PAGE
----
The picture that I propose for the religious landscape in Mecca at the dawn of the Islamic era includes thus the existence of a ‘Jewish Christian’ (Nazoraean) community, which used Arabic as its cultic language[17], which practised circumcision, shunned the consumption of pork and of wine, prayed towards Jerusalem and adored a ‘trinity’ consisting of God the father, his son Jesus, and a female holy spirit (the mother of Jesus), and which had a canon consisting of the Torah and some form of the Gospel, but excluding the prophetic books of the Old Testament (the Nazoraeans do not seem to have recognised any prophets between Moses and Jesus) [18]. Muhammad was brought up as a pagan (as indeed the sîrah informs us). As a young man he had close contacts with the Nazoraeans at Mecca and adopted many of their teachings. But he also got to know about catholic (presumably Melchite) Christians and his criticism of Nazoraeism, with its implied tritheism, is essentially from a catholic position. At an early stage in his prophetic career Muhammad adopted the Nazoraean practice of praying towards Jerusalem, but after his break with the Nazoraeans he reinstated the (pagan) Ka’bah as the house of the one true god, reinterpreting it as a shrine erected by Abraham in his (Pauline) capacity as the paradigm of the salvation of the gentiles.
I hope to pursue this line of investigation in further studies, also in regard to the question of ancient South Arabian monotheism and the apparently ‘Jewish’ elements (circumcision, Sabbath, etc.) in Ethiopian Christianity.


1. This paper was read at the 38th Seminar for Arabian studies, London, July 2004, developing on my oral presentation at the symposium ‘Historische Sondierungen und methodische Reflexionen zur Korangenese -Wege zur Rekonstruktion des vorkanonischen Koran’, held at the Wissenschaftskolleg in Berlin in January of the same year.
2. See Gal. 1:6-12.
3J. Wellhausen, Einleitung in die drei ersten Evangelien, zweite Ausgabe, Berlin 1911, p. 104: “Der historische Jesus wird, nicht erst seit gestern, zum religiösen Prinzip erhoben und gegen das Christentum ausgespielt.”
4. op. cit., p. 103: “Aus ungenügenden Fragmenten können wir uns einen notdürftigen Begriff von der Lehre Jesu machen.”
5. op. cit., p. 104: “Ohne diese Nachwirkung in der Gemeinde können wir von der religiösen Persönlichkeit Jesu uns keine Vorstellung machen. Sie erscheint jedoch immer nur im Reflex, gebrochen durch das Medium des christlichen Glaubens.”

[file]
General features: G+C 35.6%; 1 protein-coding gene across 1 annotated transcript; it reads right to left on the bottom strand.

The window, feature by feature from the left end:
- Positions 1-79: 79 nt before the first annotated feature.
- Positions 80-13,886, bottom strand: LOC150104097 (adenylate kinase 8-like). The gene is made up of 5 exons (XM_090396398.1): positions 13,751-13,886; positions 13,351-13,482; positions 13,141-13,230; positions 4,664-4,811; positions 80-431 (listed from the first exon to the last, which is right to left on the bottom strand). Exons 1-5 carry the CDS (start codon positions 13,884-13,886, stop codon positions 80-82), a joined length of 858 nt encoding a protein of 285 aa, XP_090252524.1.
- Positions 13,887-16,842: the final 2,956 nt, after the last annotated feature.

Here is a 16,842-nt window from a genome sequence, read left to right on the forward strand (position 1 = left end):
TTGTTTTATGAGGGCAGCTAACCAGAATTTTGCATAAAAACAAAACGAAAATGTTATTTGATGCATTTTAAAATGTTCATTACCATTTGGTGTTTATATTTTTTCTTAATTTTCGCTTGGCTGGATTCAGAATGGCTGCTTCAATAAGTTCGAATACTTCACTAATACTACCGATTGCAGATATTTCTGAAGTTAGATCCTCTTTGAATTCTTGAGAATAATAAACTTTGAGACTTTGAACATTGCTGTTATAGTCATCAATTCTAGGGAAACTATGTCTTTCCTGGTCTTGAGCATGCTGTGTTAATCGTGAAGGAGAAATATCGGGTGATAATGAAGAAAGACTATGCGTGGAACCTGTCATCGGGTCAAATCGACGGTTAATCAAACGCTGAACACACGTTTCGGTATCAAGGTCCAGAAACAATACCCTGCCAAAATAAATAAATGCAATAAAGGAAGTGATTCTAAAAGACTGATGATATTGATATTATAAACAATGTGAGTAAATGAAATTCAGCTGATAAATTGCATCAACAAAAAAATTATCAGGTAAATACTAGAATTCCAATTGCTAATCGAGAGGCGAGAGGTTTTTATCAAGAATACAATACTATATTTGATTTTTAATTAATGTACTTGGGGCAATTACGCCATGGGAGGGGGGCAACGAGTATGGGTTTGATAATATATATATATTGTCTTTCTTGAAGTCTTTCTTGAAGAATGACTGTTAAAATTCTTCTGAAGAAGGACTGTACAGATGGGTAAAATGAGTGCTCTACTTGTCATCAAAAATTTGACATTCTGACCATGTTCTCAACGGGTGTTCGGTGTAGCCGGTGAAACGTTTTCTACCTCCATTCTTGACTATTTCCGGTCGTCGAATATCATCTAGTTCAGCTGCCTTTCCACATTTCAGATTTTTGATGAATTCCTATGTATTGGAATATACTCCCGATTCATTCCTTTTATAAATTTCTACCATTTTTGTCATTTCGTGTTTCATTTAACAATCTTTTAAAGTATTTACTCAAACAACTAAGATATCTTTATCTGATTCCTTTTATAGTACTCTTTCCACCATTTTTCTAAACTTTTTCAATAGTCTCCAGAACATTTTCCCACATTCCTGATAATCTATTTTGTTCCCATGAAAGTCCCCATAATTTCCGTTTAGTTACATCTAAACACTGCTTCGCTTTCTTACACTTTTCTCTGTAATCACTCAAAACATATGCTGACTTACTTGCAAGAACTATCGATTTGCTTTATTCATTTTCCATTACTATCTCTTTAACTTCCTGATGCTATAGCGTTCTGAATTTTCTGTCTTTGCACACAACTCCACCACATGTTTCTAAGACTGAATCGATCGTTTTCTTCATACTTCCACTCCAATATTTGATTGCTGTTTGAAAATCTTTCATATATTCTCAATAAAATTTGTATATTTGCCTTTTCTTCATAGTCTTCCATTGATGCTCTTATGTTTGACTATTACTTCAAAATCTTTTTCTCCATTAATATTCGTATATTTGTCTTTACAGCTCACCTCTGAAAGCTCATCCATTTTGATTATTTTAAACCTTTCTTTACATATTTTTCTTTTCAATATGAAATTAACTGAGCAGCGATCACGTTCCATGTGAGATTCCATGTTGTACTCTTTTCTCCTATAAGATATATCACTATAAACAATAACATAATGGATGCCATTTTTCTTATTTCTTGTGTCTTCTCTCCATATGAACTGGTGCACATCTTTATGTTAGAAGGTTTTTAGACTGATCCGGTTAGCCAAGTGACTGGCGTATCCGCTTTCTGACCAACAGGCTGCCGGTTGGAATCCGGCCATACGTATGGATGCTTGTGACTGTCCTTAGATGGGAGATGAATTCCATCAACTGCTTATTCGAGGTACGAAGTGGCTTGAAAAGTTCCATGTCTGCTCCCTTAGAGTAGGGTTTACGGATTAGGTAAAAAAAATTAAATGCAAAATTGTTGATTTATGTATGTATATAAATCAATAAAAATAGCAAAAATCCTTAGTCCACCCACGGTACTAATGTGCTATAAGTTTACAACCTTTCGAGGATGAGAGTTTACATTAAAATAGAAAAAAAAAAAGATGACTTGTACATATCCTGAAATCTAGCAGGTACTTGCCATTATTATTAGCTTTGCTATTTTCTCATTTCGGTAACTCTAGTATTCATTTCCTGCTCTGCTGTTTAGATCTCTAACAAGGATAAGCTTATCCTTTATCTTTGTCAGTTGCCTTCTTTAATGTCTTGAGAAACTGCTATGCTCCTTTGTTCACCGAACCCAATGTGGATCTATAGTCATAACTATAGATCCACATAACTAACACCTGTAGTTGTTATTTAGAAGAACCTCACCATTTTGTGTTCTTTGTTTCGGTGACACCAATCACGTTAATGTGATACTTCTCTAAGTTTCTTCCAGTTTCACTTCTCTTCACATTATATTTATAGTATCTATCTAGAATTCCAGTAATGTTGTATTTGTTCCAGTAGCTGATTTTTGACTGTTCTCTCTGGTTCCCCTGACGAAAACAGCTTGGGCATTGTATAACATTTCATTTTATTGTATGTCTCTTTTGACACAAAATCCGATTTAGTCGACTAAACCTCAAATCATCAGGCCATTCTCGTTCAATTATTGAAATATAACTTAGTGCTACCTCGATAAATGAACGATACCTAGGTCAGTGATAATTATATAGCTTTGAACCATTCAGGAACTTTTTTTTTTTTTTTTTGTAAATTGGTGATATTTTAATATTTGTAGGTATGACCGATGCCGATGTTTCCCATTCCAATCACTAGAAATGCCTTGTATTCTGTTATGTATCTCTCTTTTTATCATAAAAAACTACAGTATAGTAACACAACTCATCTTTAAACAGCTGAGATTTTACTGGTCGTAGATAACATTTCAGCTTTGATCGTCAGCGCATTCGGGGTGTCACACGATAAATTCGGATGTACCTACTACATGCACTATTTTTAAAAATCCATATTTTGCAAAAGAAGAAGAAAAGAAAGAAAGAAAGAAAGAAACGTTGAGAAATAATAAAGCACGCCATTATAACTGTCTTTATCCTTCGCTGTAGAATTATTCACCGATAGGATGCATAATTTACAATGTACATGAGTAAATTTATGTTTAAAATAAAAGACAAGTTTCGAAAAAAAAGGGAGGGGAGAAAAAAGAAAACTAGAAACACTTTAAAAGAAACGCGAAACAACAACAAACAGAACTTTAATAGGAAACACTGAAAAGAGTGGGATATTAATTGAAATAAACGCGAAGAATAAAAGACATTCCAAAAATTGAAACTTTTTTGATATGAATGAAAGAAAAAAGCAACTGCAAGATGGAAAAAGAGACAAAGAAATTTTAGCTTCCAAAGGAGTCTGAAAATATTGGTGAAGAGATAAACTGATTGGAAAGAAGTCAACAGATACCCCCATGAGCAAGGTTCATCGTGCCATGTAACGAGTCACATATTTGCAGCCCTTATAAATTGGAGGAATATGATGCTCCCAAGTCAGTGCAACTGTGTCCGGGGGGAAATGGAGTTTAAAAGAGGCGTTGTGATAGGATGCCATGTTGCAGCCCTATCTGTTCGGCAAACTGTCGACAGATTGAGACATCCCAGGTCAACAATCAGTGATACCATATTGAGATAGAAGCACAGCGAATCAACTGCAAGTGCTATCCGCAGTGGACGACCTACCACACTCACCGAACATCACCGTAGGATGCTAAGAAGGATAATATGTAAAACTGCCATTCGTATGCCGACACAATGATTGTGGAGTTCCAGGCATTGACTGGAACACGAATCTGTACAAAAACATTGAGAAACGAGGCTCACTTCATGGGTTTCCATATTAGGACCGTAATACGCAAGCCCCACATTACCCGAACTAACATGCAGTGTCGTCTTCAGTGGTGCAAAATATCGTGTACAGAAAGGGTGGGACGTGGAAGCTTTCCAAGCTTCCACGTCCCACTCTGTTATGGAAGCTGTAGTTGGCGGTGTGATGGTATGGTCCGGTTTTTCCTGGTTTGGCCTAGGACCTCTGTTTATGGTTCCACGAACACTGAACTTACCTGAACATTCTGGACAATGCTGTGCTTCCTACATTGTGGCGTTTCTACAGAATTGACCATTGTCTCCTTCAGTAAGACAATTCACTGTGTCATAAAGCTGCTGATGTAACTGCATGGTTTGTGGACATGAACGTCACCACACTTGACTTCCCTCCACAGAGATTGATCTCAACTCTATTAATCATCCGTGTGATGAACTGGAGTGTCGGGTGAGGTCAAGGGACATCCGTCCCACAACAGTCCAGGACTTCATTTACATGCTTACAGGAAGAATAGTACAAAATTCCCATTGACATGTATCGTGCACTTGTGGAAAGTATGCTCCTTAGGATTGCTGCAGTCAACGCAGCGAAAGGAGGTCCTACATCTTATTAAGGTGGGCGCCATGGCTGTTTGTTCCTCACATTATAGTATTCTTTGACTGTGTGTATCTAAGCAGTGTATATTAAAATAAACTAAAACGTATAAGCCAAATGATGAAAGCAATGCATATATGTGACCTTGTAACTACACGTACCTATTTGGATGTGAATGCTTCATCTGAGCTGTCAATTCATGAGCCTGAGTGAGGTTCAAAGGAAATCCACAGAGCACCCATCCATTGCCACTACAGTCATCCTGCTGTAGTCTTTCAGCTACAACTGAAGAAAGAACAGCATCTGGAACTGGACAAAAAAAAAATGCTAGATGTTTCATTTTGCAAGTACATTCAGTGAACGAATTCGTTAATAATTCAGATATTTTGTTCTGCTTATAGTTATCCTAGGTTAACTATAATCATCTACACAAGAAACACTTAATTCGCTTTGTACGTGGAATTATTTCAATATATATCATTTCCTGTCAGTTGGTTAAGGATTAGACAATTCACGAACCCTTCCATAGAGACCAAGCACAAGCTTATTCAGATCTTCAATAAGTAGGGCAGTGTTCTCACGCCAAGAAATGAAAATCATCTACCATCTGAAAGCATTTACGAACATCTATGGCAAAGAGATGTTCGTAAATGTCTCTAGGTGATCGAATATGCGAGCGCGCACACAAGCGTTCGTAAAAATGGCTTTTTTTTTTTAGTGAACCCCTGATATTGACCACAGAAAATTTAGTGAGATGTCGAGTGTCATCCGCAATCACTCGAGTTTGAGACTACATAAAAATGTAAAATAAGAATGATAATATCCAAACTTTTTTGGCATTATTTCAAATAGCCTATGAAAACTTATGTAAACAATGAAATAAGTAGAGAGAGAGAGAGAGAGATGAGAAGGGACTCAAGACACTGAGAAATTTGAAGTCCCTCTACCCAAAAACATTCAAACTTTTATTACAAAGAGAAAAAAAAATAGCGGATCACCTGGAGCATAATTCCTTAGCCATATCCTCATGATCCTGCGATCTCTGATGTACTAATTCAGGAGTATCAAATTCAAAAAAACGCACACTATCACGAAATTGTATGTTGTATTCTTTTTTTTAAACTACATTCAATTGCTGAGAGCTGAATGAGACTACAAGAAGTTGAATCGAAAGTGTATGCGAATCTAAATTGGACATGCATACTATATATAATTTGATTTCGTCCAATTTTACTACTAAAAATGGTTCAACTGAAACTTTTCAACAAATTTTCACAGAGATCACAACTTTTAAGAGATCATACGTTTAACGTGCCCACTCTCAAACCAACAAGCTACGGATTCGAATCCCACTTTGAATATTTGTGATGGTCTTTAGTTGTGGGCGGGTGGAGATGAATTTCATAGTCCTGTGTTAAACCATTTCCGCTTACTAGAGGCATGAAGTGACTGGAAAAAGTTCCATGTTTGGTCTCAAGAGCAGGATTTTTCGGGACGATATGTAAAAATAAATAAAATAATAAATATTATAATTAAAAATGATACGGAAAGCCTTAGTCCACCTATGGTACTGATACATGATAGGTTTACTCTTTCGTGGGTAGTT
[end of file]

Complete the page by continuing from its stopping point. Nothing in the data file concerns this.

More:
6. This point was made very clearly by none other than the grandfather of the ‘revisionist’ school, the late J. Wansbrough, in his Quranic studies, Oxford 1977, p. 203: “Of genuinely textual variants exhibiting material deviation from the canonical text of revelation, such as are available for Hebrew and Christian scripture, there are none. The Quranic masorah is in fact entirely exegetical, even where its contents have been transmitted in the guise of textual variants.”
7. Acta orientalia 60, 1999, p. 65, fn. 10.
8. (Review of) “Christoph Luxenberg”, Die syro-aramäische Lesart des Koran, in Journal of Qur’anic studies, 5, 2003, pp. 92-97.
9. As he did notably in Muhammad in Medina, Berlin 1882.
10. ‘The “Sabians” [sâbi’ûn] in Pre-Islamic Arabia’, Acta orientalia LVI, 1995, pp. 39-61
11. Hijâratun min sijjîl’, Acta orientalia 60, 1999, pp. 82-95.
12. ‘‘Qur'ân 9:37 and CIH 547’, Proceedings of the Seminar for Arabian Studies 34, 2004, pp. 101-4.
13. J. Wellhausen, Reste arabischen Heidentums gesammelt und erläutert, zweite Ausgabe, Berlin and Leipzig, 1897 [reprint 1927], pp. 68-69: “In dem Umgange um die Ka’ba und dem Küssen des schwarzen Steines, in dem Laufe zwischen alCafa und alMarva, und in dem Feste von ‘Arafa hat sich der altarabische Cultus an einer seiner Hauptstätten, wenn nicht an der Hauptstätte, bis in die Gegenwart lebendig erhalten. Muhammad hat dies klotzige Stück Heidentum zu einem Teil des Islam gemacht, nachdem er es zuvor umgedeutet, gereinigt und verschnitten hatte.”
14. ‘Nasrânî [Nazoraios] and hanîf [ethnikos]: Studies on the religious vocabulary of Christianity and of Islam’, BSOAS 65, 2002, pp. 1-30 .
15. ‘Elchasai - Manes - Muhammad’, Der Islam 81, 2004, pp. 31-48.
16. See the chapter “Der Islam” in A. Harnack, Lehrbuch der Dogmengeschichte, vierte Auflage, Tübingen 1909-10, II, pp. 529-538. More recently the subject has been addressed also by S. Pines in his ‘Notes on Islam and on Arabic Christianity and Judaeo-Christianity’, Jerusalem studies in Arabic and Islam 4, 1984, pp. 135-52.
17. See my discussion„ in BSOAS 65, 2002, p. 12.
18. This is [broadly speaking] the position of the pseudo-Clementine Homilies. The Qur’ânic names of the Old Testament patriarchs and of the protagonists of the gospels [Jesus, Mary, John, Zachariah etc.] all derive from Semitic [Hebrew or Aramaic, though occasionally restructured] forms. By contrast, the Qur'ânic names of the post-Mosaic prophets [e.g. Yûnus/Jonah] derive from the Greek forms found in the Septuagint. This suggests that Muhammad’s awareness of these figures derives not from the Nazoraeans but from Melchite Christians.